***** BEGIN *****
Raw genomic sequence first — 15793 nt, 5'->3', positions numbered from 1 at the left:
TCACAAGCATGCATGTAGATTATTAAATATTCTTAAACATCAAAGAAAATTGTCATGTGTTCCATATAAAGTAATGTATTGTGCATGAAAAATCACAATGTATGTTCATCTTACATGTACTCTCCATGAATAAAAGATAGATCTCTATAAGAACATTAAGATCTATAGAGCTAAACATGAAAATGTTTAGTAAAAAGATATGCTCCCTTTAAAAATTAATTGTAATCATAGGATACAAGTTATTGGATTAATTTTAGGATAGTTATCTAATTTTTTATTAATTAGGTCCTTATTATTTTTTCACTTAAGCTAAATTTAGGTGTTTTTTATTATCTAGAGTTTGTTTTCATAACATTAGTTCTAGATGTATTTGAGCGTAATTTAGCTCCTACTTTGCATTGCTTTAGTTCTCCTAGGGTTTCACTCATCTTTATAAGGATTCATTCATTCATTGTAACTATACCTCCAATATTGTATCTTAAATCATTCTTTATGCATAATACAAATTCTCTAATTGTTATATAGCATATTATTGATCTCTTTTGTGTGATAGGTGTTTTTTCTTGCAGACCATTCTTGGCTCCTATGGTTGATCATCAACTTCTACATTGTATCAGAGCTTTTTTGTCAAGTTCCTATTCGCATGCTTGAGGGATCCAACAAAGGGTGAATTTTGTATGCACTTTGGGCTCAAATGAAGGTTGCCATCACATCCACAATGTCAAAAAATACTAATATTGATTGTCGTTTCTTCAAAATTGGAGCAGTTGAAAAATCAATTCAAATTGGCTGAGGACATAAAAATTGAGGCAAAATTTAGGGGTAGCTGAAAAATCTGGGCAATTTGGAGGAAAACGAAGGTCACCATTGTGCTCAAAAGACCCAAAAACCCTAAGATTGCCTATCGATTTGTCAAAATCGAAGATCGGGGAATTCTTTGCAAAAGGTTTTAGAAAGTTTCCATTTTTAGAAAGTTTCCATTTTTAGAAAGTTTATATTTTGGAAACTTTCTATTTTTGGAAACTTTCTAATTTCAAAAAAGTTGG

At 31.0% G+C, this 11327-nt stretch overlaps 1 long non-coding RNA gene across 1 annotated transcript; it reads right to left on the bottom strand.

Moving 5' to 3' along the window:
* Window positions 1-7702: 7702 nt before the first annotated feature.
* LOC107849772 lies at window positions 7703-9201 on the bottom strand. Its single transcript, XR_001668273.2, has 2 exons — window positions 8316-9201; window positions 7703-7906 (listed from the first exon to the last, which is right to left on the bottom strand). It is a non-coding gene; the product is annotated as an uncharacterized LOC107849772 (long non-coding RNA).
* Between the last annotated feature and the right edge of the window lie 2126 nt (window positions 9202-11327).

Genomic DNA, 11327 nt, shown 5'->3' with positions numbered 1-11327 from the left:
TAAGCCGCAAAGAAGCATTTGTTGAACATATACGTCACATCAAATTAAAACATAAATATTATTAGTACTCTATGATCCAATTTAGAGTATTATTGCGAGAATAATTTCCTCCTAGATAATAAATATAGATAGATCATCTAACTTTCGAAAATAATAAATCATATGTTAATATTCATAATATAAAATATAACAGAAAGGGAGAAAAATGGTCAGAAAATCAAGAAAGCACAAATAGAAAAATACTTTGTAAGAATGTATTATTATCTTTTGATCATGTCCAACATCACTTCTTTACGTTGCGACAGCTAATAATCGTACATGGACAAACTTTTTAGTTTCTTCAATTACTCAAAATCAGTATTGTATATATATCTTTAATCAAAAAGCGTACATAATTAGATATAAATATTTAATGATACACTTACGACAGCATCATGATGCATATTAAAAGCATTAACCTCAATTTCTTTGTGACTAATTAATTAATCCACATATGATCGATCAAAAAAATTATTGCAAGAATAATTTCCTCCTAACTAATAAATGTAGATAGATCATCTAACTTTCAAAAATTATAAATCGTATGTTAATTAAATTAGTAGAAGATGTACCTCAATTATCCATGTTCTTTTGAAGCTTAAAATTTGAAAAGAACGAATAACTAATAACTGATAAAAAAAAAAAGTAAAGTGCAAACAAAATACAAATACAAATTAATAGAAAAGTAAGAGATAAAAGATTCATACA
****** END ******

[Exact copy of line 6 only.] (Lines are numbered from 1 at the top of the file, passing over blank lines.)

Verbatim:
* LOC107849772 lies at window positions 7703-9201 on the bottom strand. Its single transcript, XR_001668273.2, has 2 exons — window positions 8316-9201; window positions 7703-7906 (listed from the first exon to the last, which is right to left on the bottom strand). It is a non-coding gene; the product is annotated as an uncharacterized LOC107849772 (long non-coding RNA).